Hawaiian Airlines looks set to sell a controlling stake to a group of US east coast investors for $20 million, ending the carriers intensive search for additional capital which has been underway since its emergence from bankruptcy.

Hawaiian has declined to identify investors in the group, called Airline Investment Partnership, until conditions in a letter of intent are satisfied. Chief among those are changes in Hawaiian's contracts with some of its creditors and unions.

The deadline for investment was 8 December, with the deal giving the new investors six of 11 board seats and 18.2 million shares of new common stock, representing 60.9 per cent of all voting rights. Anticipating the need to bring in new investors, the shareholders had already authorised 20 million new shares, leaving 1.8 million still unissued. The letter of intent provides for a rights offering early in 1996 to existing shareholders, who could then increase their stake to 55 per cent. But AIP would retain its board majority.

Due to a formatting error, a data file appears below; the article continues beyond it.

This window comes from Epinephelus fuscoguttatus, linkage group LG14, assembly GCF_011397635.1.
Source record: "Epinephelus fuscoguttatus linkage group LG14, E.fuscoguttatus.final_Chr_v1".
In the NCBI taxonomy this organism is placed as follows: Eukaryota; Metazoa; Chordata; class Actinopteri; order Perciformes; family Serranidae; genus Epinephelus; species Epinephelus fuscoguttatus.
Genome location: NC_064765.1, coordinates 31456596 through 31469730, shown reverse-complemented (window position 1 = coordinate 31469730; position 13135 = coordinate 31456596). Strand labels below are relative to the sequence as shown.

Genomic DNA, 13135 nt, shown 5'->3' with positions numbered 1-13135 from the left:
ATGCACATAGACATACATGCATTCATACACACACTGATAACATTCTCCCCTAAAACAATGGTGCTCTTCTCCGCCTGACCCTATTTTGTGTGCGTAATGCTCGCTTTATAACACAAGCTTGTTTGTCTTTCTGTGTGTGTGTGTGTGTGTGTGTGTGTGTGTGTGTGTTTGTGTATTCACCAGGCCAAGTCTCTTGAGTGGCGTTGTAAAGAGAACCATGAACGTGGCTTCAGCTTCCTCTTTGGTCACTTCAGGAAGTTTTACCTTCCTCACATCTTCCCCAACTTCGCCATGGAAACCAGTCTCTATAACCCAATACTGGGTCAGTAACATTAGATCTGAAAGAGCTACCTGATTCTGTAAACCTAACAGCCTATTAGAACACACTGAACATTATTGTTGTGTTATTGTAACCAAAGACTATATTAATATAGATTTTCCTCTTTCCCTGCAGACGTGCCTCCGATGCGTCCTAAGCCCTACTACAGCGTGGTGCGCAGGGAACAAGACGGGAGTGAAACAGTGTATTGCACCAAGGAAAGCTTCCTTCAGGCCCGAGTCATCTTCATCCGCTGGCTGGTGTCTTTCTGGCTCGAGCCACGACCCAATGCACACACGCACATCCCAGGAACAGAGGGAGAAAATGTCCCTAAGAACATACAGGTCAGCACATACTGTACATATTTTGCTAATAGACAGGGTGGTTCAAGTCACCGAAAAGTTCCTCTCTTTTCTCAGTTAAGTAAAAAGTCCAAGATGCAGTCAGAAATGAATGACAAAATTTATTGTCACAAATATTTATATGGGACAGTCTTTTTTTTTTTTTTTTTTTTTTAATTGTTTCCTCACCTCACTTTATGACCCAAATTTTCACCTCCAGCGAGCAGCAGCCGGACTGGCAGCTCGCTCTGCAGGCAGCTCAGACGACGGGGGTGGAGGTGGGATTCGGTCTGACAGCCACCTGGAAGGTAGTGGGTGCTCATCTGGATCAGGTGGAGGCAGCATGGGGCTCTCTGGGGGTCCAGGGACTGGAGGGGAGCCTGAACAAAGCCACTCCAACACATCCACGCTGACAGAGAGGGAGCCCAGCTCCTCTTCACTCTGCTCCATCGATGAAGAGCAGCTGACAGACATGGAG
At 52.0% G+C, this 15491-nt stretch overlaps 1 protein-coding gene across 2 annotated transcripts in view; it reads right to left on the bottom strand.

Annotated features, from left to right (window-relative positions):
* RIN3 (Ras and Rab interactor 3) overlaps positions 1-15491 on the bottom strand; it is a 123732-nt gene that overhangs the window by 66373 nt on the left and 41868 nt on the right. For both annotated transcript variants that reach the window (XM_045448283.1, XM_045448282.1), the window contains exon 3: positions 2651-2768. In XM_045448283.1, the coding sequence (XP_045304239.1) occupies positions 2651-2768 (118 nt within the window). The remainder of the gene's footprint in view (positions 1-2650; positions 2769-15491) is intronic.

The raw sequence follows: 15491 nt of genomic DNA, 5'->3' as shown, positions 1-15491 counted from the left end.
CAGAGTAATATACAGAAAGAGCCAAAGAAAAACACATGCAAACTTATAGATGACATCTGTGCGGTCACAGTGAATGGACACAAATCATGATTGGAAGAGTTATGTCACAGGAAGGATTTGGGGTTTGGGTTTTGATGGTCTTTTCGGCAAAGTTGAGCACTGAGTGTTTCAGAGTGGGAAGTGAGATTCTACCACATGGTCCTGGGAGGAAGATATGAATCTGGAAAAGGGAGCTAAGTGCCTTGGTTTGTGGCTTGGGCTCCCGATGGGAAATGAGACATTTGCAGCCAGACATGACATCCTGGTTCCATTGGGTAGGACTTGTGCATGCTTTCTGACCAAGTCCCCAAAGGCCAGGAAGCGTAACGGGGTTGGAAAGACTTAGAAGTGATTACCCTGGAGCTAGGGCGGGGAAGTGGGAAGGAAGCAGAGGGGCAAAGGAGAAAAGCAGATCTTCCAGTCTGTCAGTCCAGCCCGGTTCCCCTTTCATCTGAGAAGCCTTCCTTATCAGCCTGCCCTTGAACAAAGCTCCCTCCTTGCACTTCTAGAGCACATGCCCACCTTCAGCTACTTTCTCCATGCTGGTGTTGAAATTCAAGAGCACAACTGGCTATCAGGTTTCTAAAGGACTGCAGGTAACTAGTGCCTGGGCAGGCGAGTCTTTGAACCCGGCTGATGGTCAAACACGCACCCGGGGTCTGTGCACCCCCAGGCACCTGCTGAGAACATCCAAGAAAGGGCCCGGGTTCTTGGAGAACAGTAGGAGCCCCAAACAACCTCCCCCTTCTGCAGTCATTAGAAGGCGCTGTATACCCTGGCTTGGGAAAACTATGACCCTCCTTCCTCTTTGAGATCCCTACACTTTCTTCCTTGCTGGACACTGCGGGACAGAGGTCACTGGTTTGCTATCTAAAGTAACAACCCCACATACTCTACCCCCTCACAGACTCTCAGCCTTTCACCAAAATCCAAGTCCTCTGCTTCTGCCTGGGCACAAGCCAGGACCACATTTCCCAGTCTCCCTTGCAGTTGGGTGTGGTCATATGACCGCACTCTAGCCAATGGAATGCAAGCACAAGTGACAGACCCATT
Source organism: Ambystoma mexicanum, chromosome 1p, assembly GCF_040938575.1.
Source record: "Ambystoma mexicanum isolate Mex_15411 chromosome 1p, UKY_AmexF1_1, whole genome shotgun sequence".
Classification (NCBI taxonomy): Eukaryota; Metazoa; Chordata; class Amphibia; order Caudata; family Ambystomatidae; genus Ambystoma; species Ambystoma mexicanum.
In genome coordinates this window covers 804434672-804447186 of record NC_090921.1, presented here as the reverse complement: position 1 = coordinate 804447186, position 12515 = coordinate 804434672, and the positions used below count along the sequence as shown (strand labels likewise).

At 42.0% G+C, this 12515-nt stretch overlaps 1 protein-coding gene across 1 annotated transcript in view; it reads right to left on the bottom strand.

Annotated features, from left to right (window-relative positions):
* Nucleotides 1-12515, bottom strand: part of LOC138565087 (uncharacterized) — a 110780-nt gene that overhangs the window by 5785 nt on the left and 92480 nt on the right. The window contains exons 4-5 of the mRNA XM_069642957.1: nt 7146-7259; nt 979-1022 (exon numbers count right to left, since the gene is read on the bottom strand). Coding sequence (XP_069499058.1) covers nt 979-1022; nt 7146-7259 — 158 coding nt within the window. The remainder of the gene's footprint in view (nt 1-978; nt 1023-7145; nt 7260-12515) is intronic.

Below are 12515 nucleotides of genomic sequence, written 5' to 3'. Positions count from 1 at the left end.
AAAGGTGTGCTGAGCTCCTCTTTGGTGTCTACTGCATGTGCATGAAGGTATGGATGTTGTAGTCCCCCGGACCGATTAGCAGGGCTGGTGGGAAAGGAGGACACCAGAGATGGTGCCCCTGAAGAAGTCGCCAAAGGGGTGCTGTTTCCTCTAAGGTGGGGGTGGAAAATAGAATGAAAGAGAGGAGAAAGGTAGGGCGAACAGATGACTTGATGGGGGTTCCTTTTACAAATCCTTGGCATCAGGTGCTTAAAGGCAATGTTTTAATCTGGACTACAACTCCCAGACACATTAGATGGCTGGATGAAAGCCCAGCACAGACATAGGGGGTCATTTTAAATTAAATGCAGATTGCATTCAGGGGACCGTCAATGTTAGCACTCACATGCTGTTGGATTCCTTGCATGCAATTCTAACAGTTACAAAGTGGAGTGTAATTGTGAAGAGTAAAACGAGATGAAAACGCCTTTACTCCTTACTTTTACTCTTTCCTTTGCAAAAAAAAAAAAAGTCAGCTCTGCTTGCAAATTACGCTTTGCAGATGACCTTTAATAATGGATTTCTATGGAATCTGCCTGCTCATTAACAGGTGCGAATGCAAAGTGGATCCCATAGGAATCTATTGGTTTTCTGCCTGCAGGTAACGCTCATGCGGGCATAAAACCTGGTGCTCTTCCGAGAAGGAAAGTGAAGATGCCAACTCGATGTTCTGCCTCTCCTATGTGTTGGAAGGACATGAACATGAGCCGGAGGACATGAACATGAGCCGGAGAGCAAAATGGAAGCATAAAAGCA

The airline's improved performance may lead to its first profit since 1986, but it is suffering from a chronic shortage of capital. Hawaiian recently obtained yet another extension from American Airlines on late lease payments due on its DC-10s. The latest extension, for 21 instead of the normal 45 days, ends the day after the deadline for the investment.

Hawaiian's other reason for wanting new investors is to dilute the interests of foreign creditors, mainly aircraft lessors. Altering the share distribution has pushed Hawaiian up against the 25 per cent foreign ownership limit.

David Knibb

Source: Airline Business